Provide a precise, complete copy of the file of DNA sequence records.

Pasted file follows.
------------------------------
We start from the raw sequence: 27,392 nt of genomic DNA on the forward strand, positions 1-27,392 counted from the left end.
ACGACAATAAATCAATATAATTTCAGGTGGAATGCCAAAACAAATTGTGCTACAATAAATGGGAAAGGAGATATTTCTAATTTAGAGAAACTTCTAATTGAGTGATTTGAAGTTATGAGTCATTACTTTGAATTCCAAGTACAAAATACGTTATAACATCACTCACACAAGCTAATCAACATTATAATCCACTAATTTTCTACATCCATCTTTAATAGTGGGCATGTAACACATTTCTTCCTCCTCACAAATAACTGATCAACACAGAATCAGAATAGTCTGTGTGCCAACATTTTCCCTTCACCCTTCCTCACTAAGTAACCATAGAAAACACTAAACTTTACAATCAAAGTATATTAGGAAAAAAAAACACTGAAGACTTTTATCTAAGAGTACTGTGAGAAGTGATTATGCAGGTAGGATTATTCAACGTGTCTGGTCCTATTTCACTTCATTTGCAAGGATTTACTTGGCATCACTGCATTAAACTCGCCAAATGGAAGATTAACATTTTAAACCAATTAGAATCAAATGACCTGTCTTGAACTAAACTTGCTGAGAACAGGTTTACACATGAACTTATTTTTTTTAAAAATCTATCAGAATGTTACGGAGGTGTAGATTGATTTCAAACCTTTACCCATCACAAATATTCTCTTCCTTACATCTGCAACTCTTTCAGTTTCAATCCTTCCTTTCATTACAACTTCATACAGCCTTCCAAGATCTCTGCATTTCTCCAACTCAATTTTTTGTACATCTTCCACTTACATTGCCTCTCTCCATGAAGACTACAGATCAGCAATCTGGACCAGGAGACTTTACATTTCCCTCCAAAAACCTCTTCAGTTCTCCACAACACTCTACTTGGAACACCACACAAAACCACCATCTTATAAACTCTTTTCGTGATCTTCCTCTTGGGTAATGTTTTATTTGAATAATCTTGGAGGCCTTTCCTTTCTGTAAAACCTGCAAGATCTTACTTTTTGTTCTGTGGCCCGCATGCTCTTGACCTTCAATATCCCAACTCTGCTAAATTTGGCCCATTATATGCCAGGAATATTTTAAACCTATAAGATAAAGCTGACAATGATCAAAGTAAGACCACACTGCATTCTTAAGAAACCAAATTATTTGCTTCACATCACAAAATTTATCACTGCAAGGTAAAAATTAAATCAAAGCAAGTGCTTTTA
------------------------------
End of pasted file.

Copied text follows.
We start from the raw sequence: 27,392 nt of genomic DNA on the forward strand, positions 1-27,392 counted from the left end.
ACGACAATAAATCAATATAATTTCAGGTGGAATGCCAAAACAAATTGTGCTACAATAAATGGGAAAGGAGATATTTCTAATTTAGAGAAACTTCTAATTGAGTGATTTGAAGTTATGAGTCATTACTTTGAATTCCAAGTACAAAATACGTTATAACATCACTCACACAAGCTAATCAACATTATAATCCACTAATTTTCTACATCCATCTTTAATAGTGGGCATGTAACACATTTCTTCCTCCTCACAAATAACTGATCAACACAGAATCAGAATAGTCTGTGTGCCAACATTTTCCCTTCACCCTTCCTCACTAAGTAACCATAGAAAACACTAAACTTTACAATCAAAGTATATTAGGAAAAAAAAACACTGAAGACTTTTATCTAAGAGTACTGTGAGAAGTGATTATGCAGGTAGGATTATTCAACGTGTCTGGTCCTATTTCACTTCATTTGCAAGGATTTACTTGGCATCACTGCATTAAACTCGCCAAATGGAAGATTAACATTTTAAACCAATTAGAATCAAATGACCTGTCTTGAACTAAACTTGCTGAGAACAGGTTTACACATGAACTTATTTTTTTTAAAAATCTATCAGAATGTTACGGAGGTGTAGATTGATTTCAAACCTTTACCCATCACAAATATTCTCTTCCTTACATCTGCAACTCTTTCAGTTTCAATCCTTCCTTTCATTACAACTTCATACAGCCTTCCAAGATCTCTGCATTTCTCCAACTCAATTTTTTGTACATCTTCCACTTACATTGCCTCTCTCCATGAAGACTACAGATCAGCAATCTGGACCAGGAGACTTTACATTTCCCTCCAAAAACCTCTTCAGTTCTCCACAACACTCTACTTGGAACACCACACAAAACCACCATCTTATAAACTCTTTTCGTGATCTTCCTCTTGGGTAATGTTTTATTTGAATAATCTTGGAGGCCTTTCCTTTCTGTAAAACCTGCAAGATCTTACTTTTTGTTCTGTGGCCCGCATGCTCTTGACCTTCAATATCCCAACTCTGCTAAATTTGGCCCATTATATGCCAGGAATATTTTAAACCTATAAGATAAAGCTGACAATGATCAAAGTAAGACCACACTGCATTCTTAAGAAACCAAATTATTTGCTTCACATCACAAAATTTATCACTGCAAGGTAAAAATTAAATCAAAGCAAGTGCTTTTA